How Brexit might affect small businesses

How Brexit might affect small businesses

Forthcoming Brexit negotiations are causing anxiety for small businesses across the UK. British SMEs are uncertain as to how the final agreements will affect their business. Here’s some information about what’s happened since Theresa May triggered Article 50, and what Brexit might mean for small businesses in the future.

What’s happened since Article 50 was triggered?

Contrary to popular opinion, the results of the EU referendum failed to dampen the performance of businesses in the UK. According to the SME Growth Tracker, run by Amazon and Enterprise Nation, the majority of small enterprises have increased their revenue growth projections, and predict a growth of 2.3% over the next 12 months.

The survey, which featured over 1,000 small business owners, also demonstrated elevated confidence in the market when compared to December 2016, though many companies expressed concerns about the long-term future. A similar report run by eBay suggested that 46% of companies were confident about their continued growth, with only 19% expressing concern about their future prospects.

Potential impact of Brexit for small businesses

There are many possible outcomes to Brexit. A few of the more realistic scenarios include:

Access to skilled workers could be reduced

Many small businesses are worried that closing the borders will mean reducing the available talent pool. Bhuwan Kaushik, CEO of Spectromax, recently commented: “Leaving the EU at a time when the UK is in need of skills will be a huge blow to UK businesses, let alone the commercial opportunities that may be lost and could consequently stunt UK start-up growth.”

A lot of red tape could be cut

Several SMEs across the country view EU regulations as unnecessarily restrictive upon their business operations. Taking the country out of the EU may give it the freedom to reduce these regulations, making it easier for businesses to grow.

Access to the EU market could be more difficult

Brexit could be damaging to companies that export to Europe, particularly if the country forgoes its access to the single market. At present, SMEs can sell to customers within the EU without the restrictions of tariffs (and adhering to a common set of regulations), which makes the trade process relatively straightforward. Leaving the single market may see the introduction of tariffs, not to mention barriers to trade.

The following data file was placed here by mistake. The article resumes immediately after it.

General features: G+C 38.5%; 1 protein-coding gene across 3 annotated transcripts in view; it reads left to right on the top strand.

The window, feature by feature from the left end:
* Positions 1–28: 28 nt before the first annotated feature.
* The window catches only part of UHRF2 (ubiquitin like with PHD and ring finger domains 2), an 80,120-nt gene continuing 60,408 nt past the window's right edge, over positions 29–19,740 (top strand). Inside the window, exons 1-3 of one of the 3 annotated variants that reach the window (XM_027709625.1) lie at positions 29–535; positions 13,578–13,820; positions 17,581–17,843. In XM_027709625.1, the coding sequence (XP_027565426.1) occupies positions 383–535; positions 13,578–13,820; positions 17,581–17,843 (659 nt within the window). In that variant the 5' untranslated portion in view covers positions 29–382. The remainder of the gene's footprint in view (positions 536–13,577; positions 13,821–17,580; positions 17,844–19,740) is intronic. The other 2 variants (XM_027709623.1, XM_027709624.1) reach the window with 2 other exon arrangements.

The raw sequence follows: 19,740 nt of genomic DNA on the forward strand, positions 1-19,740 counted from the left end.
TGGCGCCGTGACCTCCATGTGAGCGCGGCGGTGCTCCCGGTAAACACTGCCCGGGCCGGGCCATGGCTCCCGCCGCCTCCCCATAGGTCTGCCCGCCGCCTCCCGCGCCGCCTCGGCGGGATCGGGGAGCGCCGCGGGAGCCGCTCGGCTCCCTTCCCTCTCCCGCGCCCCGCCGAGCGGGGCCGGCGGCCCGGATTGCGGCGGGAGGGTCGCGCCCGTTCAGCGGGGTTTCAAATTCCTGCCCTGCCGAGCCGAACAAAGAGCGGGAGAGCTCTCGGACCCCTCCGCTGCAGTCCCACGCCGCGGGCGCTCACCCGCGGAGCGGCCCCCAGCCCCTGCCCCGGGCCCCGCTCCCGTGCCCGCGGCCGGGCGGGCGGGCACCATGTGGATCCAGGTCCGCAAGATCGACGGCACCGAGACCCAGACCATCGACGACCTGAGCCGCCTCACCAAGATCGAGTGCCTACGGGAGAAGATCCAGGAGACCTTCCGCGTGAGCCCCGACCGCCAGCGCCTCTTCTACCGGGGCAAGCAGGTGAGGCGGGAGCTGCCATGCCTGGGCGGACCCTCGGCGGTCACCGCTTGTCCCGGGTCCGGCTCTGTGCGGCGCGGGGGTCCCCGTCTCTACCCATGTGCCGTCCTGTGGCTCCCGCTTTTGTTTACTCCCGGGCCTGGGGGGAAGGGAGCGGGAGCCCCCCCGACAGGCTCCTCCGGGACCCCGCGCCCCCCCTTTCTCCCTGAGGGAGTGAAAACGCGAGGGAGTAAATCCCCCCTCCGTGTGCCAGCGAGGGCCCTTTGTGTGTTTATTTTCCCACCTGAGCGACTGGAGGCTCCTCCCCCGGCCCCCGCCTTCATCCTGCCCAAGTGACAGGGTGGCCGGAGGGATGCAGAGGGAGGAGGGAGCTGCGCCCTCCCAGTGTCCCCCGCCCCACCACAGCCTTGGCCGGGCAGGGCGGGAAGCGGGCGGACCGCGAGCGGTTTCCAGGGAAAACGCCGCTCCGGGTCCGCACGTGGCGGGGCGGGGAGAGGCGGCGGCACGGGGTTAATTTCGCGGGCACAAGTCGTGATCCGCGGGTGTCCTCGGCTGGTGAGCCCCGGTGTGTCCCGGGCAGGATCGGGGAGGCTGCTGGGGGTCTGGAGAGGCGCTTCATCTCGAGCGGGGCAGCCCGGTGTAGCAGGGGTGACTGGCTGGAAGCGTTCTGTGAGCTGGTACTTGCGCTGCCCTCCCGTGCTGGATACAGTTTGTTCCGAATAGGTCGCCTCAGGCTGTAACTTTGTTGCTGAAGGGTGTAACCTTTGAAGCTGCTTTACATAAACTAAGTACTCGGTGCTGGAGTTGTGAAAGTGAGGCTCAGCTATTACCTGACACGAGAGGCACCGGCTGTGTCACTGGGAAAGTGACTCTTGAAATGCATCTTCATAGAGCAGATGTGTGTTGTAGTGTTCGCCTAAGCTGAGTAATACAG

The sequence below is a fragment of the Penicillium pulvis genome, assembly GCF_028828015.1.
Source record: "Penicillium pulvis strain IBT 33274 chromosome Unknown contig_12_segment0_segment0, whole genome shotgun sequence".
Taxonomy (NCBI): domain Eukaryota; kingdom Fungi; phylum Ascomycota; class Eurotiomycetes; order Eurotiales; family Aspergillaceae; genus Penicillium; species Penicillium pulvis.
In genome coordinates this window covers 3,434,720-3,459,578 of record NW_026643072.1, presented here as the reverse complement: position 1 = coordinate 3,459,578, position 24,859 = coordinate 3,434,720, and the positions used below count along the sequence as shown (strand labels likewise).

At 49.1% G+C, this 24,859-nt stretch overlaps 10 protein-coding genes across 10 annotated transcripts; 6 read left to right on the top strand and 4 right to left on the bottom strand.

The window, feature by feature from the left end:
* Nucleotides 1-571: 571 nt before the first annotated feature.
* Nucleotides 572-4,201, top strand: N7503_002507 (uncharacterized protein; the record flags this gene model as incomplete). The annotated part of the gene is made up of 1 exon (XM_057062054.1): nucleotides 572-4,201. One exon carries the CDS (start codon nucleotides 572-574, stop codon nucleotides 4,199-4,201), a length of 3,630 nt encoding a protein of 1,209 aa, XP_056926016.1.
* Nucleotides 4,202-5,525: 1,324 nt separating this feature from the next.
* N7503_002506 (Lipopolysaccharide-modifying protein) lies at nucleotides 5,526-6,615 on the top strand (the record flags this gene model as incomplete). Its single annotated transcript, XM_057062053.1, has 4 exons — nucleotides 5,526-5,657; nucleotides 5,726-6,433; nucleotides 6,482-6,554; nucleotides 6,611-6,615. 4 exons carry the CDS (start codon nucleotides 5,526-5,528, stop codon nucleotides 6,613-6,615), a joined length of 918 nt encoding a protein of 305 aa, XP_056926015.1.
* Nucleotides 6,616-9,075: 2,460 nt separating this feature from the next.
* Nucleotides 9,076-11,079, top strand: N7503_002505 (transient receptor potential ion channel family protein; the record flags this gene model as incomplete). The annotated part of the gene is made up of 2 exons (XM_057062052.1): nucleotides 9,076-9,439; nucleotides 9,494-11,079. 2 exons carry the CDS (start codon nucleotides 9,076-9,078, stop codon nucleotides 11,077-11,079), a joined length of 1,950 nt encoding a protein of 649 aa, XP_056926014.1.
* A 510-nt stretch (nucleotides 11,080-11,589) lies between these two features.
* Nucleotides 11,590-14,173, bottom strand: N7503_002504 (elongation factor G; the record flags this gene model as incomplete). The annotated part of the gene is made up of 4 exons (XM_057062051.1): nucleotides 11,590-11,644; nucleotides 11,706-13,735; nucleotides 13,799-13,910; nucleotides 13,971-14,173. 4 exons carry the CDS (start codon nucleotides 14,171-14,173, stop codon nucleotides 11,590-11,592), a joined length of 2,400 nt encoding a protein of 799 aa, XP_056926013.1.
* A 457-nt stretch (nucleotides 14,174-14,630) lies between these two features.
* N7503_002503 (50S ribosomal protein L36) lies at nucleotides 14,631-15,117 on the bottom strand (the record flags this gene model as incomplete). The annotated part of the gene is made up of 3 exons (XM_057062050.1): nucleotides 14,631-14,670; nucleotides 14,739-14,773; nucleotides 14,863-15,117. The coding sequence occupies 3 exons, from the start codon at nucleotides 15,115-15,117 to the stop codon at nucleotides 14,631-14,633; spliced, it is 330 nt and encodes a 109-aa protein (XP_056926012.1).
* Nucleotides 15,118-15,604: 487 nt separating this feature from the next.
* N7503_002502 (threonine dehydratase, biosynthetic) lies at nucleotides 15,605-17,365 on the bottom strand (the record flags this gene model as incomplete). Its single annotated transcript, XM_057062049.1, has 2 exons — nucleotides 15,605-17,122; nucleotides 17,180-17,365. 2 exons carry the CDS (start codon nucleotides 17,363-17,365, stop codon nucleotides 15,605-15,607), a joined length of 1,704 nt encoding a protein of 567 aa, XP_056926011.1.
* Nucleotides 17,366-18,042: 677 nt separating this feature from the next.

Investment into UK businesses might improve

At the time of the referendum, pro-Brexit campaigners claimed that, without EU restrictions, the government could develop its financial industry. In turn, this could push investment for businesses across the country. This is potentially good news for smaller businesses, who rely on financial investment to grow.

The wider economic impact might cause difficulties for small businesses

Some businesses are concerned about the impact of Brexit on the economy, which might push interest rates up. One entrepreneur, Kavita Oberoi, emphasised the importance of access to financial support for growing businesses, and said: “A lower pound could raise inflation, in turn, banks have to respond by raising interest rates which could lead to creating negative equity for property owners.” Decreasing commercial property values may put further financial pressure on SMEs, preventing them from investing money into growing their enterprise.

There may be increased opportunity to expand into new markets

Often, SMEs trade both inside and outside the single market, with only 19% trading with one or more of the four largest emerging markets, South Africa, China, India and the UAE. By coming out of the single market, businesses may explore trade options with other countries, which could be financially beneficial. For example, SMEs that currently export to the EU have an average turnover of just over £893,000. By contrast, businesses that export to China enjoy an average turnover of £1.5m.

The verdict?

Only time will tell what impact Brexit will have on the nation’s small businesses. While the concerns are all valid, adopting a flexible approach (and seeking new opportunities) may take SMEs into new, exciting terrain.